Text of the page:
# Difference between revisions of "Variance reduction"

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== Variance reduction, simple approach == | == Variance reduction, simple approach == | ||

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+ | The simplest approach to applying variance reduction is to divide the calculation in two parts. The first run generates the importance mesh, and the second run produces the final results by applying the weight-window technique. | ||

== References == | == References == |

## Revision as of 15:56, 4 October 2019

Variance reduction in Serpent is based on standard weight-window techniques.^{[1]} The weight window mesh and additional parameters are defined using the wwin card. Serpent supports two mesh types:

- Weight-window mesh generated using the built-in response matrix method-based solver (see the wgen card).
- MCNP WWINP format weight window-mesh.
^{[2]}

This tutorial demonstrates the basic functionality of the built-in solver. The methodology is described in the related publications.^{[3]}^{[4]}

## Test case and analog simulation

The test case is comprised of an isotropic, point-wise, low-energy neutron source, enclosed inside two cylindrical shells made of steel and concrete. The geometry is in 2D for the sake of simplicity, but the same procedures apply to 3D problems as well. The geometry plot and complete input listing are provided below (click Expand to show).

**Completely made-up neutron shielding problem**

% --- Geometry (nested cylinders) surf 1 cyl 0.0 0.0 100.0 surf 2 cyl 0.0 0.0 120.0 surf 3 cyl 0.0 0.0 200.0 surf 4 cyl 0.0 0.0 300.0 surf 5 sqc 0.0 0.0 400.0 cell 1 0 air -1 cell 2 0 steel 1 -2 cell 3 0 air 2 -3 cell 4 0 concrete 3 -4 cell 5 0 air 4 -5 cell 6 0 outside 5 % --- Materials mat steel -8.00000E+00 rgb 100 100 100 6000.03c -4.00000E-04 14000.03c -5.00000E-03 15031.03c -2.30000E-04 16000.03c -1.50000E-04 24000.03c -1.90000E-01 25055.03c -1.00000E-02 26000.03c -7.01730E-01 28000.03c -9.25000E-02 mat air -1.20500E-03 rgb 255 255 220 6000.03c -1.24000E-04 7014.03c -7.55268E-01 8016.03c -2.31781E-01 18040.03c -1.28270E-02 mat concrete -2.30000E+00 rgb 180 180 180 1001.03c -1.00000E-02 8016.03c -5.32000E-01 11023.03c -2.90000E-02 13027.03c -3.40000E-02 14000.03c -3.37000E-01 20000.03c -4.40000E-02 26000.03c -1.40000E-02 % --- Source src 1 sp 0 0 0 se 1E-6 % Isotropic 1 eV point source set srcrate 1 % Normalize to unit source rate % --- Run parameters set nps 200000 50 set gcu -1 % Group constant generation off % --- Geometry plot: plot 3 500 500 % --- Mesh plot (flux) det F1 % Flux detector mesh 8 -4 F1 3 500 500 % Plot detector scores % --- Detectors det d1 dc 3 % Flux in airspace between walls surf s2 cyl 0.0 160.0 5.0 det d2 dtl s2 % Flux at y = 160 (between the walls) surf s3 cyl 0.0 350.0 5.0 det d3 dtl s3 % Flux at y = 350 (outside the concrete wall)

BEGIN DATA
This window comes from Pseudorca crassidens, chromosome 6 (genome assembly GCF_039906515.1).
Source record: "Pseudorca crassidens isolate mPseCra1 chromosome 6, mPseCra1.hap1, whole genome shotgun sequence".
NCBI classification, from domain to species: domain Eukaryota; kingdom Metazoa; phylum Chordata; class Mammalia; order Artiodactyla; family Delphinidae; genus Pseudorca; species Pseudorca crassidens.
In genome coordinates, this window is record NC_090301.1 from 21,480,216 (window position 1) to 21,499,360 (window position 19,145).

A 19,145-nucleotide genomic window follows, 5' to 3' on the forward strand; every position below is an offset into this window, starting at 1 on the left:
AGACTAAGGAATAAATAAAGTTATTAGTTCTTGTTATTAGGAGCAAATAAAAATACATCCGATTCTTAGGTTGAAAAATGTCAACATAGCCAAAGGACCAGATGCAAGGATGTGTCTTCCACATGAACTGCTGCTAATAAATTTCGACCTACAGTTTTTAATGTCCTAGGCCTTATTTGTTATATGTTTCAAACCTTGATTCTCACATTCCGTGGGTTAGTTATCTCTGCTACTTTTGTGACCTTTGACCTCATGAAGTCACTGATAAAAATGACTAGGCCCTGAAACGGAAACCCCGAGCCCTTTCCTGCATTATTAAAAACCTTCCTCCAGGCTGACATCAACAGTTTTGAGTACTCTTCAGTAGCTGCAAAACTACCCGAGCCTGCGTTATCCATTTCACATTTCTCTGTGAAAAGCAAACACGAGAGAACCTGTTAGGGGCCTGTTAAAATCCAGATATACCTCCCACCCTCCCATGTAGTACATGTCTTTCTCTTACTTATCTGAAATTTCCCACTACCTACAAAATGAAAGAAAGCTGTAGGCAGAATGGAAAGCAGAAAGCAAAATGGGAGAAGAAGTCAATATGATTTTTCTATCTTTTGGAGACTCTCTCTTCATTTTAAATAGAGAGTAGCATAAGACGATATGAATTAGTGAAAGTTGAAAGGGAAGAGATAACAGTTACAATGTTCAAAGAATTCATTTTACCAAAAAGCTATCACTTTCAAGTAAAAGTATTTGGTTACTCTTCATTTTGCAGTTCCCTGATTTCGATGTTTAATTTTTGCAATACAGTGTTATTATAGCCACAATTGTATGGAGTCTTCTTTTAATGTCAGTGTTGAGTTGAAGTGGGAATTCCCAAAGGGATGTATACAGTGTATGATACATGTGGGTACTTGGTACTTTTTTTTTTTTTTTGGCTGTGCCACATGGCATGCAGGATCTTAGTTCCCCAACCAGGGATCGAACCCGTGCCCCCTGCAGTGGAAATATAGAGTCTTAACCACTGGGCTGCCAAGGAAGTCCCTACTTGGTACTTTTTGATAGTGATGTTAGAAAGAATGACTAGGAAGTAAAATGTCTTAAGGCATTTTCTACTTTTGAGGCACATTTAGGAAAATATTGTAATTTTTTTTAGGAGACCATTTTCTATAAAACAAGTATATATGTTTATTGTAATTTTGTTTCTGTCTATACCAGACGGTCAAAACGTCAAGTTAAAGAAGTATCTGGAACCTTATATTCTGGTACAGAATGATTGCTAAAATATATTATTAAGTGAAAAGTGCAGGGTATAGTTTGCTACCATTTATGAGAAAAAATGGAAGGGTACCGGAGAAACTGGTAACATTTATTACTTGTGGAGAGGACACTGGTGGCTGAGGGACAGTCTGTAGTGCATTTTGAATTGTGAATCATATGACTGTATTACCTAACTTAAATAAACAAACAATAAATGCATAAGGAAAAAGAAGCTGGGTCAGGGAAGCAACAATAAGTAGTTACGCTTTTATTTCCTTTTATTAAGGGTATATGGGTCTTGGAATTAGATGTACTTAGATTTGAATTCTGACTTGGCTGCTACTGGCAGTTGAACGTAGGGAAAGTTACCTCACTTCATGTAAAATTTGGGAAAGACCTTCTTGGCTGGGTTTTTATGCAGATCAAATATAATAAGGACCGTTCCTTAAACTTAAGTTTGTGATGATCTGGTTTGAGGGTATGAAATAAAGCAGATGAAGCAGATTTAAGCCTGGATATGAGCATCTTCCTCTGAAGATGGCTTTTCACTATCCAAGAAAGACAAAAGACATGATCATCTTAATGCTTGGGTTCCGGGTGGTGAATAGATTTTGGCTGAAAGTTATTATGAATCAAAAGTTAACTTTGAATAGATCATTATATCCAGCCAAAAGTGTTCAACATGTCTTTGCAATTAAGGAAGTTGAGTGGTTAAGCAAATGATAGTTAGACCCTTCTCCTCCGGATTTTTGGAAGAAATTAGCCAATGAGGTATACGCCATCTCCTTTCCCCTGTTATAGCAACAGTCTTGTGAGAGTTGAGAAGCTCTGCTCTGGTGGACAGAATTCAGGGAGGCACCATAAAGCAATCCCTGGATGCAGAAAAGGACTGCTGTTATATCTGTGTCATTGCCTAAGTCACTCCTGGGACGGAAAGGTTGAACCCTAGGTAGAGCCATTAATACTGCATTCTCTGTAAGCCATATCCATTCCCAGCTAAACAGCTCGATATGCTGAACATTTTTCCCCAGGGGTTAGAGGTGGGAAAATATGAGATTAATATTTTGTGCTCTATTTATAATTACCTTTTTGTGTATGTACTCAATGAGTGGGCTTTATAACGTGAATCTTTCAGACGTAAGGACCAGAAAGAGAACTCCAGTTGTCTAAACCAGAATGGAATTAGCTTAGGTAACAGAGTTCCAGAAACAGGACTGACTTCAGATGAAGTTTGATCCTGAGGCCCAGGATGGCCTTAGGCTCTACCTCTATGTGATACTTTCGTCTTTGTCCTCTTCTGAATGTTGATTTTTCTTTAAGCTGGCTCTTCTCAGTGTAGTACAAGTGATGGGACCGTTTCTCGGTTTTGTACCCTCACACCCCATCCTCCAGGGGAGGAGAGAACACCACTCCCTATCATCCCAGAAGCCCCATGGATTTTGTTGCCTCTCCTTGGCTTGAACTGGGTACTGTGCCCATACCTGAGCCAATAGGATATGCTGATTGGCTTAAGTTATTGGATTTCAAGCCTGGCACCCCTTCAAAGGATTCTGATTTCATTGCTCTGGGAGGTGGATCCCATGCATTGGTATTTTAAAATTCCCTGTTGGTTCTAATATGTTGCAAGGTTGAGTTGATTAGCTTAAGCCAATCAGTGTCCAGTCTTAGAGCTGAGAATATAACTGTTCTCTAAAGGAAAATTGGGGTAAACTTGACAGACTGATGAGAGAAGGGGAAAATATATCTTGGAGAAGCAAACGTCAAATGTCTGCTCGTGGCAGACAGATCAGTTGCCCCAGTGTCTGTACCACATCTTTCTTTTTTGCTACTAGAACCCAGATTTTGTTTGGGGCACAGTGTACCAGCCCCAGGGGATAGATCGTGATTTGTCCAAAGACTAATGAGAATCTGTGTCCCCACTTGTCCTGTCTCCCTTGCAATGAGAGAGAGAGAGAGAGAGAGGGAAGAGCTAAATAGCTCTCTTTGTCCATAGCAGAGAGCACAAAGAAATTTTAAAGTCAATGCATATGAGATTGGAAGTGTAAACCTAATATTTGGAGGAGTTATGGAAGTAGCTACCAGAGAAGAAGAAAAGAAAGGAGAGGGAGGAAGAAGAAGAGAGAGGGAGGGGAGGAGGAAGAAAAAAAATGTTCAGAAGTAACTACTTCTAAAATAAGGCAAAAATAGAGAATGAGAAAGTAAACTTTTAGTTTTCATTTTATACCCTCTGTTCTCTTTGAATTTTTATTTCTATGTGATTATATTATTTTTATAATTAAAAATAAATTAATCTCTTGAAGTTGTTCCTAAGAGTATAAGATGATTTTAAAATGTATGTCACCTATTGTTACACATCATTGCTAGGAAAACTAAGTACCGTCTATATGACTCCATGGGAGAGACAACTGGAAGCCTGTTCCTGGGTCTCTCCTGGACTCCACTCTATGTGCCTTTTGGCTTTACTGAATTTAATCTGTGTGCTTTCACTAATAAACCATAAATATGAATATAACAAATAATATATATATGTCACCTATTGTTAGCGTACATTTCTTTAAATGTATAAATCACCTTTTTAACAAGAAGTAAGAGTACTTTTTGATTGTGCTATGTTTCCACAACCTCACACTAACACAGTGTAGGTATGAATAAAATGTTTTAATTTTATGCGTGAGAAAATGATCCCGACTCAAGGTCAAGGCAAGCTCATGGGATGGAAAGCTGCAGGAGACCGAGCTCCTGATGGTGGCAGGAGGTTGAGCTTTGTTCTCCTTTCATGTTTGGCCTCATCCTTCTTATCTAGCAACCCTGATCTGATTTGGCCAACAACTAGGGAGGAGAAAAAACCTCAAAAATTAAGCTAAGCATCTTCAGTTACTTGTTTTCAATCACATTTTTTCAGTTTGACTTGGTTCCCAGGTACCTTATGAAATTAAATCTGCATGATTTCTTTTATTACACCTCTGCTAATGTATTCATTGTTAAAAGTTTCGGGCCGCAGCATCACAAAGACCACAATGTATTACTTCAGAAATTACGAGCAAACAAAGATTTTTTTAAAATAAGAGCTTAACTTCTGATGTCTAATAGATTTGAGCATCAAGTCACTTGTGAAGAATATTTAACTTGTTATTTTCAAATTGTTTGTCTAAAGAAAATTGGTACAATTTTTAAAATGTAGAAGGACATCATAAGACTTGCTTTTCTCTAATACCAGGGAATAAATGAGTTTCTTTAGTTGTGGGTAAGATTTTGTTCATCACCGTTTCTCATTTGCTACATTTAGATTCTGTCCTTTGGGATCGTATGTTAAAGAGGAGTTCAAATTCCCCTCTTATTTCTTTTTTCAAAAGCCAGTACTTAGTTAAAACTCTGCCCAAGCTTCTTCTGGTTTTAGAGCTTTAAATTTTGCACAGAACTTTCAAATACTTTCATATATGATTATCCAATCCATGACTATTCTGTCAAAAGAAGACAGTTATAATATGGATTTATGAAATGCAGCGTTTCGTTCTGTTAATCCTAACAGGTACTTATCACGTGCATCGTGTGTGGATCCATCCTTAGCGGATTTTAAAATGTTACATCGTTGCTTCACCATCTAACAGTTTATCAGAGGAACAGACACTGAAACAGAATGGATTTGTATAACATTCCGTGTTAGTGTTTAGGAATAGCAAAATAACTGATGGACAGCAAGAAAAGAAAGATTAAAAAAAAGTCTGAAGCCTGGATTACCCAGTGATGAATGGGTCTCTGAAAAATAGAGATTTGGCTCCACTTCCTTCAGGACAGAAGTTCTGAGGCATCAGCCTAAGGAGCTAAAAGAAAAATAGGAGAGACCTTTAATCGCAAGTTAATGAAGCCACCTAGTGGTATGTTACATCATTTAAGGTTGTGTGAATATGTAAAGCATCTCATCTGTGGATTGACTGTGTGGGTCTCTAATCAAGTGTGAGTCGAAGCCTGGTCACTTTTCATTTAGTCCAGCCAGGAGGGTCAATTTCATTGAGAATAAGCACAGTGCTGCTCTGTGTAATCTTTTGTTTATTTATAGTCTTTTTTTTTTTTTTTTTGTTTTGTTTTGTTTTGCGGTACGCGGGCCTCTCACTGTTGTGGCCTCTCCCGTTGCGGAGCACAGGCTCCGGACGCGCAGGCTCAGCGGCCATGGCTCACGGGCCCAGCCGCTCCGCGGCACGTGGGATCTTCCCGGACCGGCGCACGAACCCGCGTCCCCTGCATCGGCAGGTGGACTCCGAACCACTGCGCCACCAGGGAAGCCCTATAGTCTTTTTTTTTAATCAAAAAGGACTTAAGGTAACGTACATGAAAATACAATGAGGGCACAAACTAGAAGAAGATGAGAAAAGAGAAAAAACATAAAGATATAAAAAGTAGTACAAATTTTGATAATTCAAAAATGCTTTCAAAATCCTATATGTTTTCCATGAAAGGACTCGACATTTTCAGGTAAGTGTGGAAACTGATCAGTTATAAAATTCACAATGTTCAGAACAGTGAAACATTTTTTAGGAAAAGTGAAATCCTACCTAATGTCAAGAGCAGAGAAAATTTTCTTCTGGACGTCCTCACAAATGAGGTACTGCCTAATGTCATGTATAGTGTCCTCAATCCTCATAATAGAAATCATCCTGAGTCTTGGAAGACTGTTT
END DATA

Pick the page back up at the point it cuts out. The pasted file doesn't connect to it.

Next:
Notes on the input:

- Group constant generation is on by default in neutron transport simulations. This is switched off by set gcu -1.
- Neutron transport simulations are normalized by default to unit loss rate. For consistency the normalization is changed to unit source rate by set srcrate 1.
- The mesh-card is linked to a flux detector (type 8) to visualize the effect of variance reduction. The color scheme is set to logarithmic (negative entry). It should be noted that the normalization of the color scheme depends on the minimum and maximum values, so the plots produced with and without variance reduction are not similarly normalized.

In addition to the mesh plot, flux is also calculated using a cell flux detector in the airspace between the walls (d1) and two track-length detectors at a position between the walls (d2) and outside the outer concrete wall (d3). The mesh plot and detector results are presented below (click image for full-size).

Detector | Score | Relative statistical error |
---|---|---|

d1 (volume flux between shells) | 1.59600E-01 | 0.16735 |

d2 (at y = 160) | 1.04553E-04 | 0.73813 |

d3 (at y = 350) | 0.00000E+00 | 0.00000 |

The results show that most neutrons are stopped by the inner shell, and none of the particles are able to penetrate the concrete.

## Variance reduction, simple approach

The simplest approach to applying variance reduction is to divide the calculation in two parts. The first run generates the importance mesh, and the second run produces the final results by applying the weight-window technique.

## References

- ^ Lux, I. and Koblinger, L.
*"Monte Carlo Particle Transport Methods: Neutron and Photon Calculations."*CRC-Press, 1991. (available on-line). - ^ D. Pelowitz (ed.),
*“MCNP6 User’s Manual: Appendix C Mesh-Based WWINP, WWOUT, and WWONE File Format,”*LA-CP-13-00634, Los Alamos National Laboratory (2013). - ^ J. Leppänen
*"Response Matrix Method–Based Importance Solver and Variance Reduction Scheme in the Serpent 2 Monte Carlo Code."*Nucl. Technol. (in press) - ^ J. Leppänen and M. Jokipii.
*"Global Variance Reduction Scheme with Self-Adaptive Weight-Window Mesh in the Serpent 2 Monte Carlo Code."*In Proc. M&C2019, Portland, OR, Aug. 25-29, 2019.